I used to think I was pretty safe from saying the wrong thing. After all, shy and quiet person that I was, I rarely said much at all. Besides, when I do speak, I think about what I’m going to say before I say it. I prefer tact to bluntness, and I qualify my statements with words like “might” and “for the most part.”

As a young adult, however, I learned (from friends who cared enough to give me constructive criticism), that I sometimes managed to offend people by what I failed to say. (My mother had seen no need to teach social courtesies, and I had to learn to say things like “God bless you” when someone sneezed or “Thank you” after visiting in someone’s home.) Also, while my quietness sometimes gives people the impression that I am a deep thinker, other times it gives them the impression that I am aloof or snobbish.

So I’ve worked at talking more, and not always planning everything I’m going to say ahead of time (which is tough for me, because I don’t think well on my feet). Over the years I’ve become more comfortable with making small talk, and with jumping into conversations without waiting for someone to ask my opinion. Sometimes I even start to think of myself as a decent conversationalist. But then some situation comes up which disabuses me of such notions.

My job that past several months has involved a lot more interaction with people I don’t know than in most of my previous jobs. (I did work as a bank teller for a few months, but the nature of the job provided enough structure to the interactions I had with people, that it wasn’t much of an issue.) I now sit at the front desk, which makes me the de facto receptionist. And I frequently deal (primarily by email) with people throughout the corporation who have submitted procurement requests.

I watch other people interact with visitors, and they seem to do it so smoothly and comfortably. I still have trouble deciding what is the best way to ask visitors for their names when they do not volunteer them, or whether to just call the person who is to meet with them and say, “You have visitors.” If I try to talk with them while they wait for someone to come meet with them, I worry that I am being overly chatty or informal. If I just say “Please have a seat,” and continue with my work, I worry that I am being cold and unfriendly.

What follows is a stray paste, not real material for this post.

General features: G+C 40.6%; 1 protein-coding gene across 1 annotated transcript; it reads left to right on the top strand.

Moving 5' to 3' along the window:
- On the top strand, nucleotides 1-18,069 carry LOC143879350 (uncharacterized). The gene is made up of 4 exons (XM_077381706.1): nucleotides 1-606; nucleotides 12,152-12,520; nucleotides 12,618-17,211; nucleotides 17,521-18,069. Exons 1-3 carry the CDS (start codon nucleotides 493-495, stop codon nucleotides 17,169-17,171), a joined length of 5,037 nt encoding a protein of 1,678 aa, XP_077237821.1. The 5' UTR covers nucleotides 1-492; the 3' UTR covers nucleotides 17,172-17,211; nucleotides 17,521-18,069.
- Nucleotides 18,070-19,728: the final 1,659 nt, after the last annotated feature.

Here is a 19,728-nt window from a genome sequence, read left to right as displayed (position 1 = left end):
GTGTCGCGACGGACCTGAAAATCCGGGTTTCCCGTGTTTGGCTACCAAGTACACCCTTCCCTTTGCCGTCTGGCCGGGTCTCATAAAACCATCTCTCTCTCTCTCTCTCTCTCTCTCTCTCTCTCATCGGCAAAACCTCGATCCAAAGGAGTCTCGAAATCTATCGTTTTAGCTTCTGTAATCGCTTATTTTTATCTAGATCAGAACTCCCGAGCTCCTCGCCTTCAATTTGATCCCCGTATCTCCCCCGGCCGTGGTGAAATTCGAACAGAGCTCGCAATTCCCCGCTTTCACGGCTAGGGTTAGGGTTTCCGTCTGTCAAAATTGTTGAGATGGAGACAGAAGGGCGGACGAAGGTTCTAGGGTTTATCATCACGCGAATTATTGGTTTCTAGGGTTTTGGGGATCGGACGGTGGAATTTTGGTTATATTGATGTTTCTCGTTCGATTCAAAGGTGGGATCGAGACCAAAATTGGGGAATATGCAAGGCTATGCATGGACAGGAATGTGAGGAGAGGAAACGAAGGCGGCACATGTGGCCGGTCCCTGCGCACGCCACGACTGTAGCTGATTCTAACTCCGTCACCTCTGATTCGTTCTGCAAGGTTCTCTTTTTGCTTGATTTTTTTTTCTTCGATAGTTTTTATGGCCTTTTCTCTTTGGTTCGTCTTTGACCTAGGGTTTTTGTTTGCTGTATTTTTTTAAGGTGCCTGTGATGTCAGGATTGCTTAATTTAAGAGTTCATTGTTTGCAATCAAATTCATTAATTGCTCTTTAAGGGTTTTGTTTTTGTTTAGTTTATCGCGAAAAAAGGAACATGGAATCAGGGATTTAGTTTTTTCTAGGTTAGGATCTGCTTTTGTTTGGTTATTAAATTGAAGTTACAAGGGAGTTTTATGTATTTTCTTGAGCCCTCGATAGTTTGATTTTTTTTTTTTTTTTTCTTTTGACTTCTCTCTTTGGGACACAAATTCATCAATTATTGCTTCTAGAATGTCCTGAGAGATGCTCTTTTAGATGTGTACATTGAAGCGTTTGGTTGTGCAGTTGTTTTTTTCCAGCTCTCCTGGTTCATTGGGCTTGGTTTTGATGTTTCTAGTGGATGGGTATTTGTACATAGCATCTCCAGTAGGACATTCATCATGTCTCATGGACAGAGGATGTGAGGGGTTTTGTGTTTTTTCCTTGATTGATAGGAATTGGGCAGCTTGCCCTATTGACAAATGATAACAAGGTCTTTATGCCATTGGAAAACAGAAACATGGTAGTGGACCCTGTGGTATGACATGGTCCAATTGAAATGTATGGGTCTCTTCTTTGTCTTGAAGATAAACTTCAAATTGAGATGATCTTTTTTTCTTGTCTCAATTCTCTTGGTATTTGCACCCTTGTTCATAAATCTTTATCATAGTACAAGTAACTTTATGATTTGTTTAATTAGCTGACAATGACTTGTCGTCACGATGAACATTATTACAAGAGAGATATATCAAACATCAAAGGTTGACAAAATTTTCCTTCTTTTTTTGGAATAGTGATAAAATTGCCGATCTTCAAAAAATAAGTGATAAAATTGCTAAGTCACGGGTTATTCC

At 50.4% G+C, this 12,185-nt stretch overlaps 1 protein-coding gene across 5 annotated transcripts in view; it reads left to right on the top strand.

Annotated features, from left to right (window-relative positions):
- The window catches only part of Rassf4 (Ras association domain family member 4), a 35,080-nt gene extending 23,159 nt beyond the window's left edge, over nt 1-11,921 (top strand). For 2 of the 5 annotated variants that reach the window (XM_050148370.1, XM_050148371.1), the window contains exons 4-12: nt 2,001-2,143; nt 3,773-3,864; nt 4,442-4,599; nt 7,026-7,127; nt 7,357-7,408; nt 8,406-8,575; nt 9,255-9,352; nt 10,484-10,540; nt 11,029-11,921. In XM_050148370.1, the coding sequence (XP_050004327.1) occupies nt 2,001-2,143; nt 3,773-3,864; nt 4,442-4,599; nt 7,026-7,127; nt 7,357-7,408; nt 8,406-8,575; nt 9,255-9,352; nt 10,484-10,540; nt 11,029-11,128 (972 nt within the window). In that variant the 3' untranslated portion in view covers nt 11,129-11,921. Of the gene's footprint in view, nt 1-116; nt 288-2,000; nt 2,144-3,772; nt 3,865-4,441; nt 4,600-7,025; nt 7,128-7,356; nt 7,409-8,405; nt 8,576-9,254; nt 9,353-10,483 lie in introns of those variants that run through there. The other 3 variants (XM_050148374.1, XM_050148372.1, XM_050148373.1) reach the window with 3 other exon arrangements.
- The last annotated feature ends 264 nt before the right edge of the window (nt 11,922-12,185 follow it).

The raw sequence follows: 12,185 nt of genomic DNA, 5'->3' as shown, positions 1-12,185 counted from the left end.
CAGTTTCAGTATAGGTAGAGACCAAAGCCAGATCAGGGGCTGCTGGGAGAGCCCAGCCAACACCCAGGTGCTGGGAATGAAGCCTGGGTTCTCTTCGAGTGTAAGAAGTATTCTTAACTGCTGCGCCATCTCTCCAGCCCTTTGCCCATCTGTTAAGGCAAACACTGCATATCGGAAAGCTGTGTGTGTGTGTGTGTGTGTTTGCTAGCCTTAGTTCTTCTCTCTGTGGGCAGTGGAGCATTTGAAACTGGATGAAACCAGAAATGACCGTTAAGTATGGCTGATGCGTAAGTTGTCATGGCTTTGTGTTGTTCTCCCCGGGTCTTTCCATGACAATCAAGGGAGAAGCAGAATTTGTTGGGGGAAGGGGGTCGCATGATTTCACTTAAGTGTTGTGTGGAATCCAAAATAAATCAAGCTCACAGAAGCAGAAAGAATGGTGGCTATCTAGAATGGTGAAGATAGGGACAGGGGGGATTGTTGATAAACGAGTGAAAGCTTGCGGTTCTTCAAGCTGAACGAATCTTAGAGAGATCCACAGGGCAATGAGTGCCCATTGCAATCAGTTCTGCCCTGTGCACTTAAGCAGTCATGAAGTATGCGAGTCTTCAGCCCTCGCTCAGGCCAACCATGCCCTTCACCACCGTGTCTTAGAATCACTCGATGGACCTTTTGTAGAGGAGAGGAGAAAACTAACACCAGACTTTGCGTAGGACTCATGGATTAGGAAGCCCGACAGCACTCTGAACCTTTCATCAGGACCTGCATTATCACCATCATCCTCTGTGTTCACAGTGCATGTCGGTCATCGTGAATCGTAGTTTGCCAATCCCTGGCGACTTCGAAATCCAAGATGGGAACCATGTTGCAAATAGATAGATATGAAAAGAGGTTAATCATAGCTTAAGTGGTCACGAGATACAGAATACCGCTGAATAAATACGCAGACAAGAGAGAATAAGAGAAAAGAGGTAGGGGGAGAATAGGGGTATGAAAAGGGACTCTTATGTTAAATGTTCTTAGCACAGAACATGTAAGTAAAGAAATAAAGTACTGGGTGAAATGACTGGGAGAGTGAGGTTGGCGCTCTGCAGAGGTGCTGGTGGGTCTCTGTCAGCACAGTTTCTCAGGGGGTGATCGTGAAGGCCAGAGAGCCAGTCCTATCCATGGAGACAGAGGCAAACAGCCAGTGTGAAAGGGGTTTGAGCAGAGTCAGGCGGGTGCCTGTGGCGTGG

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Happily behind the times

October 11, 2009

I am behind the times. I still think email is the way to communicate with people I don’t see in person. I get my news from the internet, but I don’t Twitter, and I rarely log on to facebook. I spend a good deal of time on the computer, both at home and at work, but most of the time I’m reading, not participating in communcation with other people.

I still think a two-hour response time to an email is pretty good (unless an urgent task at work is waiting for the answer). If I want a faster answer, I use a very old-fashioned means of communication. I get up from my desk and walk to the desk of the person I want to talk to (the requests I process come from people in the same building). I have Office Communicator available to me, but I have never once signed on.

According to an article in tomorrow’s Wall Street Journal (technology does let me get ahead on some things), “email was better suited to the way we used to use the Internet—logging off and on, checking our messages in bursts. Now, we are always connected, whether we are sitting at a desk or on a mobile phone.” It’s true that my internet is always on, because we have cable internet, but I’m certainly not always on the internet. I do carry a mobile phone, but that’s mostly so my husband can always call me. (It’s also handy to have a calculator/stopwatch/alarm clock in my pocket).

I don’t generally need a quicker response than I can get from email. I have little interest in when friends leave for work or get home or go to bed, or some of the other trivial details that get posted on facebook. It is a handy place to see their vacation photos – especially because I can take a quick look and skip the rest if I’m not really interested. I found a couple classmates from high school on facebook – but I have ignored a few friend requests because I don’t really know the people, even if they go to the same church or went to the same college.

The article points out some of the downsides to the communication streams enable by services such as facebook and twitter. There is too much information, and it’s hard to filter out the important from the unimportant. Because you are posting something that may be read by 500 “friends” who are more acquaintance than real friends, you don’t share things you might with real friends. More of your life is on display for huge numbers of other people to find than you may really intend.

Those are some of the reasons I choose to stay behind the times. I only log on to facebook when I want to play Farkle. I rarely post anything on my wall. (After all, this blog is where I put the thoughts that I want to share with the people who are interested enough to read them.) I read blogs of people/groups whose thoughts interest me – even if blogs are also considered passé now.

I don’t dislike technology. But I dislike noise. And the noise level seems pretty high on these new communications streams.